Meet the winners of the 2023 Women in Science Motivational Prize

Meet the winners of the 2023 Women in Science Motivational Prize

This year’s Women in Science Motivational Award winners are working to improve soil health. Clockwise from top: Julia Jansson, Claudia Christine Avila, Elizabeth Koziol, Lydia Jennings, and S. Pearl Egendorf. (Credit: Kate Brennan)

The Story Exchange today announced the winners of its third annual Women in Science Incentive Award – a $25,000 grant program that supports innovative female scientists working to combat the devastating effects of climate change.

This year, the hottest on record, the focus is on women leading efforts to improve soil health. “Whether it’s rising sea levels or more frequent wildfires, the land we walk on is increasingly vulnerable,” said Victoria Wang, co-founder of The Story Exchange. “We impressed these scientists with their innovative solutions and commitment to vulnerable communities, because we know that soil health is also an environmental justice issue.”

Extreme conditions affect soil, which has long been overlooked as a home for microbes, plants and animals. Soil resilience is crucial for agriculture and food production, but also for public health, as soils can emit greenhouse gases such as carbon dioxide, nitrous oxide and methane.

While soil is an important filter of water, reduces the effects of rainwater and serves as a growth medium for plants, it can also store dangerous pollutants such as arsenic and lead. “Access to clean soil, like healthy air and water, is critical for individuals and communities alike,” said Sue Williams, co-founder of The Story Exchange. “World leaders may be too slow to take action, but these women are working urgently to repair the damage and prevent more from happening.”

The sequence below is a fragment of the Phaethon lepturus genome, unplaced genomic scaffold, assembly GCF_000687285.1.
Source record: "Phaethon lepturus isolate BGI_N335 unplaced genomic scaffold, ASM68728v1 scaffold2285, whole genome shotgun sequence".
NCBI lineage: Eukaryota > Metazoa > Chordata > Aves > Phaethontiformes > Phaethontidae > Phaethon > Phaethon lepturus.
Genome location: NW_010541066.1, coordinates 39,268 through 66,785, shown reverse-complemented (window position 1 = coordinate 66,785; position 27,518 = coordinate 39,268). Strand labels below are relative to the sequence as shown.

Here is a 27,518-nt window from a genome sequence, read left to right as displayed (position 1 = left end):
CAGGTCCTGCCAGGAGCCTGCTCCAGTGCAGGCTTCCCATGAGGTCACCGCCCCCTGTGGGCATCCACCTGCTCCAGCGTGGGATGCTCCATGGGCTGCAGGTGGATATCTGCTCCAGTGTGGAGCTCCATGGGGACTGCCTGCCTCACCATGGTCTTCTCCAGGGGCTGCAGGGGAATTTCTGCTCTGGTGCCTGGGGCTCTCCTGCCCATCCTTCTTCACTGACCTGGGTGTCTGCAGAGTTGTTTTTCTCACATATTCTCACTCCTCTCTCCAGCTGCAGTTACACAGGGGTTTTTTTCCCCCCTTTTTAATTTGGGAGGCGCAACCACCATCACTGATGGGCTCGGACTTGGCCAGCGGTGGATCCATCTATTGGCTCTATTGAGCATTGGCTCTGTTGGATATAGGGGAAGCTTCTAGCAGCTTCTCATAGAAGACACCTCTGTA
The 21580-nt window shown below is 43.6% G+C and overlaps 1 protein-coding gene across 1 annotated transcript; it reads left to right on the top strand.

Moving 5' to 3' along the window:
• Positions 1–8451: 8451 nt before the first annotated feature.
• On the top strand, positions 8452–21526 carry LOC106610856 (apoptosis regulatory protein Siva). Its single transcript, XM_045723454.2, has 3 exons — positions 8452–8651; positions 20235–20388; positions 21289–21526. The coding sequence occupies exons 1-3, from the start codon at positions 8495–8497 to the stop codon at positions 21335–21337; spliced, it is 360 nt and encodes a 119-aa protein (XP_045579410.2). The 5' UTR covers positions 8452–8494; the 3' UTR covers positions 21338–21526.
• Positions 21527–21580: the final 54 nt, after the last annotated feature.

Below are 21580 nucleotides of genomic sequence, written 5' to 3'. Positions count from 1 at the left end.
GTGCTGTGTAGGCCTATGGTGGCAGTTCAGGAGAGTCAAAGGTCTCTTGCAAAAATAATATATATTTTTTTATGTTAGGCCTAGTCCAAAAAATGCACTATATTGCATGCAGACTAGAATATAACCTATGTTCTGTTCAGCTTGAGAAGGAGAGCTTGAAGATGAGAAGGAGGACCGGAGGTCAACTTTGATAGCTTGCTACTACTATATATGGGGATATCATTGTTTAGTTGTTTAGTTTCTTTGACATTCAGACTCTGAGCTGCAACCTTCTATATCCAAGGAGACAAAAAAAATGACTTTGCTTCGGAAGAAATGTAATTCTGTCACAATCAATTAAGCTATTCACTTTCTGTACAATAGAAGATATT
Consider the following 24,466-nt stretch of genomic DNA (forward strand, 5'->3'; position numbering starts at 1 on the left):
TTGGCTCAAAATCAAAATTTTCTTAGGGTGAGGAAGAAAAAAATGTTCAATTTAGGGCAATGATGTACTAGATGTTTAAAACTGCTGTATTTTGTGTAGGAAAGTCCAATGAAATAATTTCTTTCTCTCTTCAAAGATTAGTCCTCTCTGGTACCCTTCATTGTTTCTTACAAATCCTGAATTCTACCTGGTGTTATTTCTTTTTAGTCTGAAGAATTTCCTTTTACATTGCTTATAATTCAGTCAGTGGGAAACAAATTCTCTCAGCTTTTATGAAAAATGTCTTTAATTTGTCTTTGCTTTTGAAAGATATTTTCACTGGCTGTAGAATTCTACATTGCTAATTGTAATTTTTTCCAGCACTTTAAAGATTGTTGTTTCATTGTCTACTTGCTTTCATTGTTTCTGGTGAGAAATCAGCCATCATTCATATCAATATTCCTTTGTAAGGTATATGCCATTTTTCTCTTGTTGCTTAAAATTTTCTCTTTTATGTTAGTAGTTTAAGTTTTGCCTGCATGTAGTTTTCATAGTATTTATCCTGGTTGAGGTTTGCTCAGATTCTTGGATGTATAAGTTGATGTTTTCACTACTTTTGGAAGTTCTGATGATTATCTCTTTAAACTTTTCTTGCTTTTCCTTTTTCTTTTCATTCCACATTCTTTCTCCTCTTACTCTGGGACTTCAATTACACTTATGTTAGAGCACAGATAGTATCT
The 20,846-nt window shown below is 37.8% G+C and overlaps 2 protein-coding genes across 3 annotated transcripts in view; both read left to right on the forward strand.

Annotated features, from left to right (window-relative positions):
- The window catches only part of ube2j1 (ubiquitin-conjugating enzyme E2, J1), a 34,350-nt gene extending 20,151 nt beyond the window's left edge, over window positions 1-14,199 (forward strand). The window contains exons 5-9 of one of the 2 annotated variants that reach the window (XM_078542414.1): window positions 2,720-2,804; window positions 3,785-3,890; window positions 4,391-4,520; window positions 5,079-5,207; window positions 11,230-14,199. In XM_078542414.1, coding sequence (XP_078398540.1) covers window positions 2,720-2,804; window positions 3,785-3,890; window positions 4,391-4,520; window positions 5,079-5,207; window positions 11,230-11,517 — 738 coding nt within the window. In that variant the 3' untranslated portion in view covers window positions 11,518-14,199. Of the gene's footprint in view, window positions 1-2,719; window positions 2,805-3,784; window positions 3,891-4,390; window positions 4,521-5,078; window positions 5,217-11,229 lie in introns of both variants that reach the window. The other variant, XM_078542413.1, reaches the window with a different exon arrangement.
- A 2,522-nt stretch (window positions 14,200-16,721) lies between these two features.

The five winners were selected after a two-pronged submission process, following rigorous scientific review by judges from multiple universities and evaluation by The Story Exchange editors. To be eligible, applicants must hold advanced degrees in engineering, environmental science, or closely related fields, and work in the soil field as researchers or entrepreneurs. Each winner will receive a $5,000 grant to continue their work.

Story Sharing, which aims to amplify women’s voices, started the Women in Science Catalyst Award in 2021 to specifically recognize the work of female scientists, who often face discrimination and feel isolated in their work. That year, grants went to women water workers, while last year grants went to women leading efforts to improve air quality.

Below are this year’s grant recipients, in alphabetical order.

1

Claudia Christine Avila, an assistant professor at the University of San Diego, works with farmers in Southern California who are concerned about declining water availability.

Claudia Christine Avila

In her work, Claudia Christine Avila collaborates with farmers in Southern California to study how soils are transformed by drought and fires. She believes her early interest in gardening, inspired by her Mexican-born mother, led her to a career in environmental science. “It’s a really powerful thing for people to connect to the land, and to actually listen to what the soil is telling you,” she says. That’s why I decided to teach students about “the thin crust on which life on Earth depends.”